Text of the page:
Most people would be thrilled to work in Hollywood, but blockbuster producer Ned Tanen decided it was more of a Holly-won't. (Ugh. Sorry: that joke wouldn't be out of place in some of John Hughes' weaker films.)
As a studio executive, Ned Tanen worked with some of the biggest names in Hollywood: Jaws, E.T., the mountain from the Paramount logo. He worked with some notable humans too, like Steven Spielberg and George Lucas.
But in 1982, Tanen was frustrated with the "Hollywood game." Is that like Connect Four? (Source)
So Tanen, needing to change the channel on his life, formed his own production company, Channel Productions. And his first film was a little pictured called Sixteen Candles. (He had already passed on One Candle through Fifteen Candles. But the sixteenth candle was a charm.)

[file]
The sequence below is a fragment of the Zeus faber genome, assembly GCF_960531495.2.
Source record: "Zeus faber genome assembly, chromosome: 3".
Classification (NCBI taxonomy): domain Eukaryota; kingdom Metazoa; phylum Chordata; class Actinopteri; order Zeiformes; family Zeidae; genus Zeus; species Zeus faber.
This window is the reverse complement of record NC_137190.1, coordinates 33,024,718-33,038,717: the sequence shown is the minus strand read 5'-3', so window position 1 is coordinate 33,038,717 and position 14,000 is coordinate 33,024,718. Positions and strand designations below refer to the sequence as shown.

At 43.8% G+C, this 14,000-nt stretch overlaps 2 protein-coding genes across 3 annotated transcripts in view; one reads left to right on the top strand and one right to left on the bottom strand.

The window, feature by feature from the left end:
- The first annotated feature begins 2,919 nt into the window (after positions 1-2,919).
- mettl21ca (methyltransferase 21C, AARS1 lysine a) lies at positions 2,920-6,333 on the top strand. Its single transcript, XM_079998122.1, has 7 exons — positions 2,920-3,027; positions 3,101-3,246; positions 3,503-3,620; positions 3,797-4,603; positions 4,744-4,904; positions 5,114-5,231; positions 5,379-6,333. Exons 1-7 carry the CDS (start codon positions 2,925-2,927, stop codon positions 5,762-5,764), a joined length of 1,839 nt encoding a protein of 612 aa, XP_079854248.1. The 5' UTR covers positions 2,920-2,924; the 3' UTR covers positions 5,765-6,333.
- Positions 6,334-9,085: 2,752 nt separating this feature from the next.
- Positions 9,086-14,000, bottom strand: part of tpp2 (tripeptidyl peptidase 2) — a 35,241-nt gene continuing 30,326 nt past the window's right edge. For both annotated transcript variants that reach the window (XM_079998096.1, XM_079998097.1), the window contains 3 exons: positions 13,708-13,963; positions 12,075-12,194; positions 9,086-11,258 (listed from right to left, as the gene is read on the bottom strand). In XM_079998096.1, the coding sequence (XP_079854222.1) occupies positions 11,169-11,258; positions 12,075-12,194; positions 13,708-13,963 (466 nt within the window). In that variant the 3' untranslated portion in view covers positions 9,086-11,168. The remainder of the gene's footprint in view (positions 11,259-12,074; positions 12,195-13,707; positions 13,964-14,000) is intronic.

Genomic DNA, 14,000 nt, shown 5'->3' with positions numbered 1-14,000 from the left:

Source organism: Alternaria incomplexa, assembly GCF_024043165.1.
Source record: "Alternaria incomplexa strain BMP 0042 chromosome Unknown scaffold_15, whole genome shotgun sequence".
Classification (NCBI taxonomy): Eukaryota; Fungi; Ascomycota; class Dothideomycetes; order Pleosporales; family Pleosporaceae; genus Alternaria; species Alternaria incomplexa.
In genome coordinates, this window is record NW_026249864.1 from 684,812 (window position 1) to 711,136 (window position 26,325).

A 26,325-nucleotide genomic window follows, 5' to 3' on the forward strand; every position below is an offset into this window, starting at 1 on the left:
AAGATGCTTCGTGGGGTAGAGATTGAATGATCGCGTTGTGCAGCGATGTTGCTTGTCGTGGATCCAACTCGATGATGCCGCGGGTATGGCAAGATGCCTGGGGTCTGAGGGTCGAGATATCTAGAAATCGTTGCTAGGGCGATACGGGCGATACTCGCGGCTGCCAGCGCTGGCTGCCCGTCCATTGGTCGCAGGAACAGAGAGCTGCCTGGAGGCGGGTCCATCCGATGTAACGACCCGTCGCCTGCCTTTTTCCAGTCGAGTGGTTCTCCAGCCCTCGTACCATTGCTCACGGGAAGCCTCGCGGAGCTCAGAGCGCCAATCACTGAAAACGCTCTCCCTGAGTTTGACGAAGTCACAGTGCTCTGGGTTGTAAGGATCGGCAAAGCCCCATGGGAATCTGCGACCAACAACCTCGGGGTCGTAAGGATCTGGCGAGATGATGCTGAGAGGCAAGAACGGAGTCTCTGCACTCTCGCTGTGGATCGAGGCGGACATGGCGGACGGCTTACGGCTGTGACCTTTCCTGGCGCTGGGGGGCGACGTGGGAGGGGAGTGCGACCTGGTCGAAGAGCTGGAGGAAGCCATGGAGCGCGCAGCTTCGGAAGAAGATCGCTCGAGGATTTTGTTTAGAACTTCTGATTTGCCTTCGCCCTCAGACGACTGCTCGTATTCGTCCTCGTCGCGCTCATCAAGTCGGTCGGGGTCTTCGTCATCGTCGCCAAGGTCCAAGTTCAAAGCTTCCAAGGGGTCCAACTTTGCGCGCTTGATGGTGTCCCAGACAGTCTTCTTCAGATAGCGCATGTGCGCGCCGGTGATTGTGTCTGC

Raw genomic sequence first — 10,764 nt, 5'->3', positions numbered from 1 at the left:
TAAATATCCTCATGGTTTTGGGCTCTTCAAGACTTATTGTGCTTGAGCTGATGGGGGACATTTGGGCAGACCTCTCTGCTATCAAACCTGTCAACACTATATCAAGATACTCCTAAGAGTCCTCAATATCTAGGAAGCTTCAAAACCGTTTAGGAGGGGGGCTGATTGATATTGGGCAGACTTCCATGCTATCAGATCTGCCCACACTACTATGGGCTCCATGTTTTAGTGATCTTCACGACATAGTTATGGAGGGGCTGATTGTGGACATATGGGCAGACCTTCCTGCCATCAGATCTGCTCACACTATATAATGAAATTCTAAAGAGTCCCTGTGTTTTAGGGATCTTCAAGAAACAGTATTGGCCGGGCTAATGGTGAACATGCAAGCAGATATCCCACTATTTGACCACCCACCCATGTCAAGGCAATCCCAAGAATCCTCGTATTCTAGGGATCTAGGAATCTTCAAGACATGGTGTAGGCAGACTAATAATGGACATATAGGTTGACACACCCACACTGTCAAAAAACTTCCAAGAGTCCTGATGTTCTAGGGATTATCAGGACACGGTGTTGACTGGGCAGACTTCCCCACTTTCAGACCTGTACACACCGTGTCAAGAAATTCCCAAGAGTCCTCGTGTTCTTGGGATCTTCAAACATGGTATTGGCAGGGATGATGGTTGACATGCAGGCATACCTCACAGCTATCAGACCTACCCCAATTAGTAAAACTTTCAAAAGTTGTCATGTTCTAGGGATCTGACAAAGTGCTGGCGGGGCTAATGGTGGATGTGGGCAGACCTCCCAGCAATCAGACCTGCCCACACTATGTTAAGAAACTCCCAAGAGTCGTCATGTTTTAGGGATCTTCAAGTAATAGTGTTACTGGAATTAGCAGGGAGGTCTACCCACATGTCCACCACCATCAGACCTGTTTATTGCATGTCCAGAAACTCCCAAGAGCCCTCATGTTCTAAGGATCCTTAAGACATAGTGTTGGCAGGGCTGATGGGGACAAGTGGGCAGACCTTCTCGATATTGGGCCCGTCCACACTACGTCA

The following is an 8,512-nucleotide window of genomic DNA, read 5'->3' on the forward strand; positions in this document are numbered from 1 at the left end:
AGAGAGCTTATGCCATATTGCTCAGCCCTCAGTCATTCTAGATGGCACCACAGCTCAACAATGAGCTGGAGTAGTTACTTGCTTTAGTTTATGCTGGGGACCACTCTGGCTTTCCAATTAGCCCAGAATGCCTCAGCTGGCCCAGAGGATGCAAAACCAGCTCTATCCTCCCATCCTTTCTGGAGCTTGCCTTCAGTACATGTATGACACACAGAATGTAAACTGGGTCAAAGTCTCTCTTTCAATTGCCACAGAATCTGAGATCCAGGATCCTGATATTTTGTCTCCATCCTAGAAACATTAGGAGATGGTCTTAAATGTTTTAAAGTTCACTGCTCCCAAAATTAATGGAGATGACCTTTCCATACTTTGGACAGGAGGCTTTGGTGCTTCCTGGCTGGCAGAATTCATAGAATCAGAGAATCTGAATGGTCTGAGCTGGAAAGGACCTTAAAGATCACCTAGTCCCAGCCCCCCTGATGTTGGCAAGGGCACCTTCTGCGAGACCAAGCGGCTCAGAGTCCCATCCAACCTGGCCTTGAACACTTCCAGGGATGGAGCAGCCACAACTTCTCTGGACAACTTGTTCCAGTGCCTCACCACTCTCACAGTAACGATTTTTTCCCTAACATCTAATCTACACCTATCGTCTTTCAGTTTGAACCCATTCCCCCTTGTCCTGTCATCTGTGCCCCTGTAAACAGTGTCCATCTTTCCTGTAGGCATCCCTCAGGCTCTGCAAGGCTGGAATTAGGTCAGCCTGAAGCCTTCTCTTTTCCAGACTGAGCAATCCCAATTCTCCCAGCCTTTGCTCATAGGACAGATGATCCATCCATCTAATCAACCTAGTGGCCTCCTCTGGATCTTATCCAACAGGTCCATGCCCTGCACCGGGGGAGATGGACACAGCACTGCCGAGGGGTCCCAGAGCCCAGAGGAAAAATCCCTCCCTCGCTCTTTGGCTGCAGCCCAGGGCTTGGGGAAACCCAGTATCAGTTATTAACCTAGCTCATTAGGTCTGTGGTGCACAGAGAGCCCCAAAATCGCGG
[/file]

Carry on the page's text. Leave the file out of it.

John Hughes had actually written both this and The Breakfast Club, but Tanen believed that Candles was more commercially viable.
It was a nice birthday present for John Hughes when Tanen purchased the script (let's just pretend he did it on Hughes' birthday, shall we?). The film was a hit, and Channel Productions would later produce The Breakfast Club was well. It was a birthday wish come true.